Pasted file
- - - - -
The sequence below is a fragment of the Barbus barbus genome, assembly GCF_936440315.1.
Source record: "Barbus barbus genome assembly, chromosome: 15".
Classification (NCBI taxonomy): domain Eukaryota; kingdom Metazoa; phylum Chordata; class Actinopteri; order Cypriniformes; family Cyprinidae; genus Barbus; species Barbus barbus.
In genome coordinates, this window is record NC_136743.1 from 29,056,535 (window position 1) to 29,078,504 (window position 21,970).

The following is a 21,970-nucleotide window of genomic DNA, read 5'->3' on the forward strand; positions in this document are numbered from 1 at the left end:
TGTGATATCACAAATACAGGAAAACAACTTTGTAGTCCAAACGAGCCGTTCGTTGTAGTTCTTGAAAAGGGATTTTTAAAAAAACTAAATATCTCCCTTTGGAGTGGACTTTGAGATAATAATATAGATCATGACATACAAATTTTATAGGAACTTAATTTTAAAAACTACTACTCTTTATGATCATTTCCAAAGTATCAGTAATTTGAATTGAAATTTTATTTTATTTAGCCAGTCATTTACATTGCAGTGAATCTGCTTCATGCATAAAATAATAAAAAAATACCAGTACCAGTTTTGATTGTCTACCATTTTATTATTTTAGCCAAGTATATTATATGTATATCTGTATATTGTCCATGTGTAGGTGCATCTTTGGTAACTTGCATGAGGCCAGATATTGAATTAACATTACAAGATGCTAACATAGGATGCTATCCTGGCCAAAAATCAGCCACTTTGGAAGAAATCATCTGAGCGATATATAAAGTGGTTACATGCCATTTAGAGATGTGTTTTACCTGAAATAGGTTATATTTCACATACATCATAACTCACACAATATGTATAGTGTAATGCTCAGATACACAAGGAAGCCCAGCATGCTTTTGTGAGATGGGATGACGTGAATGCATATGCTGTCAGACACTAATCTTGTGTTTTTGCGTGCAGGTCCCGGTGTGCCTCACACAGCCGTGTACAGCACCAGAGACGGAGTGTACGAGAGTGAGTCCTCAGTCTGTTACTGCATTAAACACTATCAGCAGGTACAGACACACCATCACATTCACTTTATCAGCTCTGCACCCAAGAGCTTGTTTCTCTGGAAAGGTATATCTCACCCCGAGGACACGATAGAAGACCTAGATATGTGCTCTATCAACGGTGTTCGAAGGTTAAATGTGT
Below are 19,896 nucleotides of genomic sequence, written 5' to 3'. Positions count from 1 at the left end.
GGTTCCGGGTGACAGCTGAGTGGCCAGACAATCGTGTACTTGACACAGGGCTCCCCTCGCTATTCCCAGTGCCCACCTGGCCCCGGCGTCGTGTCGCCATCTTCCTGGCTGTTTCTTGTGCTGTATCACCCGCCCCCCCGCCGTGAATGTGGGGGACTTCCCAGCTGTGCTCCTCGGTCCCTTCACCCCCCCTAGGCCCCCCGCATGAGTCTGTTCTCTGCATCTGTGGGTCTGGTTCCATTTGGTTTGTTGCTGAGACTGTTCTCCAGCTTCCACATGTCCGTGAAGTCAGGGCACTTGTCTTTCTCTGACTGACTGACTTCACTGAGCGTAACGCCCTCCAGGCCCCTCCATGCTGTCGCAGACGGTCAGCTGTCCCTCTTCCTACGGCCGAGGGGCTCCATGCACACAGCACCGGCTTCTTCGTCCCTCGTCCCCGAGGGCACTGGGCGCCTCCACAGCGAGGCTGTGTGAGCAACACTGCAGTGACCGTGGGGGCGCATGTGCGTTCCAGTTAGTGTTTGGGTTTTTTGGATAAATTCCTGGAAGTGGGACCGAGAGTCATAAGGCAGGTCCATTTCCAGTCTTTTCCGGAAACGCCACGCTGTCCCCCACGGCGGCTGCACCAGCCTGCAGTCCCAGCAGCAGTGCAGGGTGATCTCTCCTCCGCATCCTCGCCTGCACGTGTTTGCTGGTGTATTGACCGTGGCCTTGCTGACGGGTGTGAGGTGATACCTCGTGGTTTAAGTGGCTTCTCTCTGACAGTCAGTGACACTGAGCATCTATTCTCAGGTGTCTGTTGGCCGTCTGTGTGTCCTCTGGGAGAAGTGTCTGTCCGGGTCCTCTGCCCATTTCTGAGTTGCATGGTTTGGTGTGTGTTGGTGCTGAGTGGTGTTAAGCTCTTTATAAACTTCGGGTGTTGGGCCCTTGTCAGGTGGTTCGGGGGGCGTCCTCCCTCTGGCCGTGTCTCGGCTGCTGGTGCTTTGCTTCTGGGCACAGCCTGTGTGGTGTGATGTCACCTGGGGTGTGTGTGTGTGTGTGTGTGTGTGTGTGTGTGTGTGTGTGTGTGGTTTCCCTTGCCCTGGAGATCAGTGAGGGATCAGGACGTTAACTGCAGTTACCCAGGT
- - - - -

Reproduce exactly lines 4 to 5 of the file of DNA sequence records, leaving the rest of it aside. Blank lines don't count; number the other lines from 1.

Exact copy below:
In genome coordinates, this window is record NC_136743.1 from 29,056,535 (window position 1) to 29,078,504 (window position 21,970).

The following is a 21,970-nucleotide window of genomic DNA, read 5'->3' on the forward strand; positions in this document are numbered from 1 at the left end: